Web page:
The Tasmanian people are the most friendly and relaxed people that I have met in Australia. Several times we found great areas to camp next to creeks and rivers and it was only a matter of being polite and asking the farmers if we could camp overnight and the answer was always yes. We always left the area cleaner than we found it and on a few occasions firewood was brought down on a quad bike for us to use. Speaking of quads, I think this will be our next investment to get into places that you would damage your vehicle.

If people complain about Tassie they are better off staying in a resort at the Gold Coast or somewhere else.

We will certainly be back and next time we will have a base camp, our boat and hopefully a Quad bike. I don't know which is the best location as I love the west coast but I think it will be around Deep Creek where there is better access to the sea.

On our trip in Tassie we saw many hundreds of hire Camper Vans (Britz type) and unfortunately due to their limited access these people spending so much money on the hire of these vehicles miss out on so many beautiful and unreachable places in these vehicles.

Regards John
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Reply By: Member - Norm C (QLD) - Tuesday, Jan 13, 2009 at 16:41

Tuesday, Jan 13, 2009 at 16:41
We recently bought this book from the Explore Oz shop. We plan on an 8 to 9 week trip to Tassie early next year. There are clearly some great 'not to be missed' areas and tracks down there.

My only issue is going to be planning to access them with the van. Which ones can we take the van on. Which ones can we do in a day and return to the van. Which ones do we need to leave the van for a day or two and tent it.

Working that out so that we can have the van secure, use it's comforts where possible, but see plenty of the country is going to be our challenge. I can see myself asking a lot of questions here once I get into detailed planning.

Norm C
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Follow Up By: Member - John M (NSW) - Wednesday, Jan 14, 2009 at 07:41

Wednesday, Jan 14, 2009 at 07:41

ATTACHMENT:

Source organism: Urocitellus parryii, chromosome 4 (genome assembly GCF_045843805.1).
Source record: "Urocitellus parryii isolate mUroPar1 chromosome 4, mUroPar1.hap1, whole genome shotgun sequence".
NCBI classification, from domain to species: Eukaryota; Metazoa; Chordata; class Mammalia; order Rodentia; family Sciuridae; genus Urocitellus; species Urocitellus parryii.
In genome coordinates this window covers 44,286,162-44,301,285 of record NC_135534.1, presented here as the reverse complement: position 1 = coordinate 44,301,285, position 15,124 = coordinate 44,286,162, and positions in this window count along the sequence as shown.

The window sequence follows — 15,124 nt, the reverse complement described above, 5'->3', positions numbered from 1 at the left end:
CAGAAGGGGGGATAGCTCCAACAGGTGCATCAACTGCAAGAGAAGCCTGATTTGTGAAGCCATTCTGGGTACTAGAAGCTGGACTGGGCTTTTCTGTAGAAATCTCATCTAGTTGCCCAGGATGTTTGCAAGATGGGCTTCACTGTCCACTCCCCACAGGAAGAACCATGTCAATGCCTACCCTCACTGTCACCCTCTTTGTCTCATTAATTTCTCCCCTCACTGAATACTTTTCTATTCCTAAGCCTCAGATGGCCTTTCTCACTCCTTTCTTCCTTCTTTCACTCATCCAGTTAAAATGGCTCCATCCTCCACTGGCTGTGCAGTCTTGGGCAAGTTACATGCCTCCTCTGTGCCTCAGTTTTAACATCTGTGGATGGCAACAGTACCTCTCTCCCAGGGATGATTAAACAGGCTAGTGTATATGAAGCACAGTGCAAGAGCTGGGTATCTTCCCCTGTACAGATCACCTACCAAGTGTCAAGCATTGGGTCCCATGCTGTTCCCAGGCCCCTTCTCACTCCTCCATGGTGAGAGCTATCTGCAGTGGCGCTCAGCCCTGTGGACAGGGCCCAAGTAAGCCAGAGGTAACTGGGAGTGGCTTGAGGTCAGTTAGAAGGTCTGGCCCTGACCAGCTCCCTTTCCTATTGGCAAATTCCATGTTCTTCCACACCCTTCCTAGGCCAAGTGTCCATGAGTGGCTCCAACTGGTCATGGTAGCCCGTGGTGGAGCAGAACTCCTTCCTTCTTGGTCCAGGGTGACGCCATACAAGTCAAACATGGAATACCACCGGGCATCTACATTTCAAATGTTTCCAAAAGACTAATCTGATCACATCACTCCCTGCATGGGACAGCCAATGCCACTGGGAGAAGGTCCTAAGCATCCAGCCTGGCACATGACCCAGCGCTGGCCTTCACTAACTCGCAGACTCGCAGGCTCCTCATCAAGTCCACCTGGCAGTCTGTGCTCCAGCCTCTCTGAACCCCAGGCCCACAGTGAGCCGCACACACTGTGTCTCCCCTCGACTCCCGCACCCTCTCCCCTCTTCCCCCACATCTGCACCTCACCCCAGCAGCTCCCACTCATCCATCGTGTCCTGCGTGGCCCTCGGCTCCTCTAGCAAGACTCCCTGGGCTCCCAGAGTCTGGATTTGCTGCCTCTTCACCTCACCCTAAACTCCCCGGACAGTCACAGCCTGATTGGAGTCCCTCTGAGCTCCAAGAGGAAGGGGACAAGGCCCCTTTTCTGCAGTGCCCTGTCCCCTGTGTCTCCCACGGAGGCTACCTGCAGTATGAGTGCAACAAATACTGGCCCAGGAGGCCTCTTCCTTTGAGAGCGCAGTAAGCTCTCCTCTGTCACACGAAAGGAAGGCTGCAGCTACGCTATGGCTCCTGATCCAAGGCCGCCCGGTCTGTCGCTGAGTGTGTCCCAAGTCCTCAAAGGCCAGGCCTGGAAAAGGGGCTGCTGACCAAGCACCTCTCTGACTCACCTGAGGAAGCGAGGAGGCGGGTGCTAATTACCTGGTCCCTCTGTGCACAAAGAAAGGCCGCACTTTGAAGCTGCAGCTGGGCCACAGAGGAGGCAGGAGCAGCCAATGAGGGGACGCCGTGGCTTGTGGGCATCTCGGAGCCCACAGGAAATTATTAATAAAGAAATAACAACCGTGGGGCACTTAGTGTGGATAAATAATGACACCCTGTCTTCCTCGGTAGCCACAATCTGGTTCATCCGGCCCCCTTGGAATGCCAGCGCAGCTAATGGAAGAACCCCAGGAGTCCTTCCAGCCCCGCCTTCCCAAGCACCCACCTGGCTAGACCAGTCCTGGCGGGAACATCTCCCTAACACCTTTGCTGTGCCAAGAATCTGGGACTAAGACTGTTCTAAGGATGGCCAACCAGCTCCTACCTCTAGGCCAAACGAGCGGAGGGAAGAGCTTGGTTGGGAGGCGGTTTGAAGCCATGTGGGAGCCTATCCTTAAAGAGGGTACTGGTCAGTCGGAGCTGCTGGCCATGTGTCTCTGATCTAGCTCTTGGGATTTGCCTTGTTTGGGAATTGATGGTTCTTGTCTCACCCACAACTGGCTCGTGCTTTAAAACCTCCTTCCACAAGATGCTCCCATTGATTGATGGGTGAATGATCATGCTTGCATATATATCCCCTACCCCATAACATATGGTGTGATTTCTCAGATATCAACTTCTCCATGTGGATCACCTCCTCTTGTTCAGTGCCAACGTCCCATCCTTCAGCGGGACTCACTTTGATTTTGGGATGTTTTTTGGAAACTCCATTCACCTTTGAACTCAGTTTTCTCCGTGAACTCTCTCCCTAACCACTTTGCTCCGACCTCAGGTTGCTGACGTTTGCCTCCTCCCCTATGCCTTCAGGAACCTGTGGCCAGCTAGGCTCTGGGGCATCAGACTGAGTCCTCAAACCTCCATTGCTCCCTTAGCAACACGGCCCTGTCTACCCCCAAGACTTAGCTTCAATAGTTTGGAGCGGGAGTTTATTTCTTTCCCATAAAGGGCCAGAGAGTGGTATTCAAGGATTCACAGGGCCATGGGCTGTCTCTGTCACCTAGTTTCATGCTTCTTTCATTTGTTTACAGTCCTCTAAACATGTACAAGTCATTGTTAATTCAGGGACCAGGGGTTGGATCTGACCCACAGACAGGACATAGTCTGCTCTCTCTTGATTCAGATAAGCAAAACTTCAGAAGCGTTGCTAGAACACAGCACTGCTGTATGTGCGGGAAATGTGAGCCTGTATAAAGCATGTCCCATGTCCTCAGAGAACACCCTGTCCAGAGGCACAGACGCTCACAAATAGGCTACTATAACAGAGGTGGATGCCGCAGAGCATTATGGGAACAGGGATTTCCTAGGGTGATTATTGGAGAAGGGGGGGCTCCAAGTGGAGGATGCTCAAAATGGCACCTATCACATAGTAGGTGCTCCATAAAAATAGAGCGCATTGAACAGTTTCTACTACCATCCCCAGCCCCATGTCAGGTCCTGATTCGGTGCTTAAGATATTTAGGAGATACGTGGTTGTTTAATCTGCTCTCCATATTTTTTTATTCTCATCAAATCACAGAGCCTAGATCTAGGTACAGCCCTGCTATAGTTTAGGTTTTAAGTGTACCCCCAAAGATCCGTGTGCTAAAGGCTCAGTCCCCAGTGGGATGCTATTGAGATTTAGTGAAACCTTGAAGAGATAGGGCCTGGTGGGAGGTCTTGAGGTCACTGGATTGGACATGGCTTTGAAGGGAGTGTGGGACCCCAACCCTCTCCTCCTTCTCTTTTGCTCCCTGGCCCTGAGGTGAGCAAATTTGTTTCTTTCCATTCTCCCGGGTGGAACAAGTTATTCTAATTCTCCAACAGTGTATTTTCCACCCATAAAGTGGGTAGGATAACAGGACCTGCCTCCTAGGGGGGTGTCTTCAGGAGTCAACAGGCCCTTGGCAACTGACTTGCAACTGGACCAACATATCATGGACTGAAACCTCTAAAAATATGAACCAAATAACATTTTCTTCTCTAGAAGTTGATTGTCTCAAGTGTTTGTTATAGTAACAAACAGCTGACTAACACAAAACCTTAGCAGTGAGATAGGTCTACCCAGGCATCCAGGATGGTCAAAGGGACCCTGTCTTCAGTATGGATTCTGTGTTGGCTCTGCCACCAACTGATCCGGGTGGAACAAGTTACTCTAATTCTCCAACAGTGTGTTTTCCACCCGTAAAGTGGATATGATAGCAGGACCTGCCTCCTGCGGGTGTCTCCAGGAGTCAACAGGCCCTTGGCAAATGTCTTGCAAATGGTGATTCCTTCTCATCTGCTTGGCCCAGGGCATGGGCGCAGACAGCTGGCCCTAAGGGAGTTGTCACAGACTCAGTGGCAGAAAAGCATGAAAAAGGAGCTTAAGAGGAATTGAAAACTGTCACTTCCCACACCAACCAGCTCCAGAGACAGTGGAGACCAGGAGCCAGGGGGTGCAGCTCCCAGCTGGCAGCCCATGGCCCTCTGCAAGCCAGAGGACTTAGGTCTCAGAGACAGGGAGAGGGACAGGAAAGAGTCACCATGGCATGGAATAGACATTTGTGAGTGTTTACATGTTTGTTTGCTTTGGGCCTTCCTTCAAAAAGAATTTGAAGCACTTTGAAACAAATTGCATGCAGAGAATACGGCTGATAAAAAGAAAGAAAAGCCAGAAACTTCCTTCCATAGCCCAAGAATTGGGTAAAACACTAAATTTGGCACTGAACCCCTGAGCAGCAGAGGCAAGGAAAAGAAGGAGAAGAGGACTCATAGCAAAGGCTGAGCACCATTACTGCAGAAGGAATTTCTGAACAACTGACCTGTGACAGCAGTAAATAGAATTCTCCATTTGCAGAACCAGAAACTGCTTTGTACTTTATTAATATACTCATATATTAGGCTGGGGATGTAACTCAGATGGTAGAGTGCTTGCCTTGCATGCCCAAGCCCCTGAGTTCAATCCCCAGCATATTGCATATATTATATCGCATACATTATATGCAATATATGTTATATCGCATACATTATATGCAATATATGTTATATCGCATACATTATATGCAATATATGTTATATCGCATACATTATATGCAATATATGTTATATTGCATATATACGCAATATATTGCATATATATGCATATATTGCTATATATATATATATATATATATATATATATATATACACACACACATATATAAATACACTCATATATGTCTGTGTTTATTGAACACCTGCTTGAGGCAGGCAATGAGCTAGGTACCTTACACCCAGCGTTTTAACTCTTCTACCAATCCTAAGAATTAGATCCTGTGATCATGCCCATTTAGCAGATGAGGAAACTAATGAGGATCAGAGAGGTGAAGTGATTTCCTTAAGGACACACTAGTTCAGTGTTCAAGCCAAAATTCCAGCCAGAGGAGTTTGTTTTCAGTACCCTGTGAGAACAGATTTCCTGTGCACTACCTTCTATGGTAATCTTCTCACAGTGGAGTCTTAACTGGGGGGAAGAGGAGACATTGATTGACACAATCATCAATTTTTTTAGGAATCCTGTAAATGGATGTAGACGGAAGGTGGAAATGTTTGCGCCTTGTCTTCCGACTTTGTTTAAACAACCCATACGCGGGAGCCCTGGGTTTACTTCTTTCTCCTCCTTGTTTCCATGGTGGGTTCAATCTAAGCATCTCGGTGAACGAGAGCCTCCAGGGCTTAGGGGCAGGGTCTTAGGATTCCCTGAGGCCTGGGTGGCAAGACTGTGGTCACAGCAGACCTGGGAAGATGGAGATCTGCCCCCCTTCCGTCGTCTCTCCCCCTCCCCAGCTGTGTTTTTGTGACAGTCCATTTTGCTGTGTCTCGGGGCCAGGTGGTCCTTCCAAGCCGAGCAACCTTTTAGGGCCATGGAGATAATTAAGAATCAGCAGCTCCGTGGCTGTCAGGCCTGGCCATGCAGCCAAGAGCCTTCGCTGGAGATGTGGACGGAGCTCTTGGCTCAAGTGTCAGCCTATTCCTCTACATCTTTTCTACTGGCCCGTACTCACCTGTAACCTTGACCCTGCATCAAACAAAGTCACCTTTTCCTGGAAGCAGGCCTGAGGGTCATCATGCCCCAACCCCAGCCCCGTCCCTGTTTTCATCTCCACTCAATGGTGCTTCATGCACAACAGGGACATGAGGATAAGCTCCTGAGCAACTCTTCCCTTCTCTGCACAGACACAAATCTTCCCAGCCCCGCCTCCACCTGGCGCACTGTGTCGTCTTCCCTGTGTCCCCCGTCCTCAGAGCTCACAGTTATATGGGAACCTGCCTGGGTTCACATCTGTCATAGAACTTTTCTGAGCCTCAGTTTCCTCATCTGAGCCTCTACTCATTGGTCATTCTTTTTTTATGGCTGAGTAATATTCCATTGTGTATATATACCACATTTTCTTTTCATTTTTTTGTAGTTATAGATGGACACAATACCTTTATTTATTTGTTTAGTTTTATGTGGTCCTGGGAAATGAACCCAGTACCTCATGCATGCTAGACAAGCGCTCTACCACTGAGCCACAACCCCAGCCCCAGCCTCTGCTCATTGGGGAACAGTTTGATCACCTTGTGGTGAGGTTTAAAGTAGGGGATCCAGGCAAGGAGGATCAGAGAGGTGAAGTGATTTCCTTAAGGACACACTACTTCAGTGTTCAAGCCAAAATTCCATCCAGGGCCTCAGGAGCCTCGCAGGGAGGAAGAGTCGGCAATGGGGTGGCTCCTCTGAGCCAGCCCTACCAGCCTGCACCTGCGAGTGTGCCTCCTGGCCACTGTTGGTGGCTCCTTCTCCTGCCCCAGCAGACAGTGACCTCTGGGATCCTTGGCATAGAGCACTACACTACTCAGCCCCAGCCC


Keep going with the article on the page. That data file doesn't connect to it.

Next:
Hi Norm
The book is great and very accurate except for a track west of Swansea (I think it was off McNeils Rd) which after about 50 kilometers could not find the side track and ended up at a locked gate into military property. This was New Years Eve so we camped in the bush with the Tassie Devils and a few wombats and bush wallabies and extremely strong wind and mountains of firewood, we ended up having a great time and no noise from party goers.

There are many places where it is impossible to take your van, but also many beautiful places that you can and then use this area as a base for your exploring.

From experience (although we didn't have a van) I would approach local farmers to camp as a base and then go from there. A 6 pack of Boags can open a lot of doors and the farms are always located along the best rivers and creeks and generally offer good protection from the wind. There are also some great secluded places in the popular National Parks on the east coast. The farmers can also give you some great directions for tracks and places that the general tourists never get to see.

I have previously done the tourist places in Tassie and been there on several business trips so I had a good idea on where we really wanted to explore. I only wish I had your 8 or 9 weeks to do this.

When you are ready to plan your trip and if I can offer some advice, please let me know. jmc@ssre.com.au

Regards John
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Follow Up By: Member - Norm C (QLD) - Wednesday, Jan 14, 2009 at 09:59

Wednesday, Jan 14, 2009 at 09:59
Thanks for the info John and your offer for further help when we get into detailed planning.

Based on previous advice, we are planning on being in Tassie from early Feb to late March or early April as it is the most likely time to give us good weather. Can't do it this year due to other commitments during that period (including son's wedding) , so 2010 is the plan.

Norm C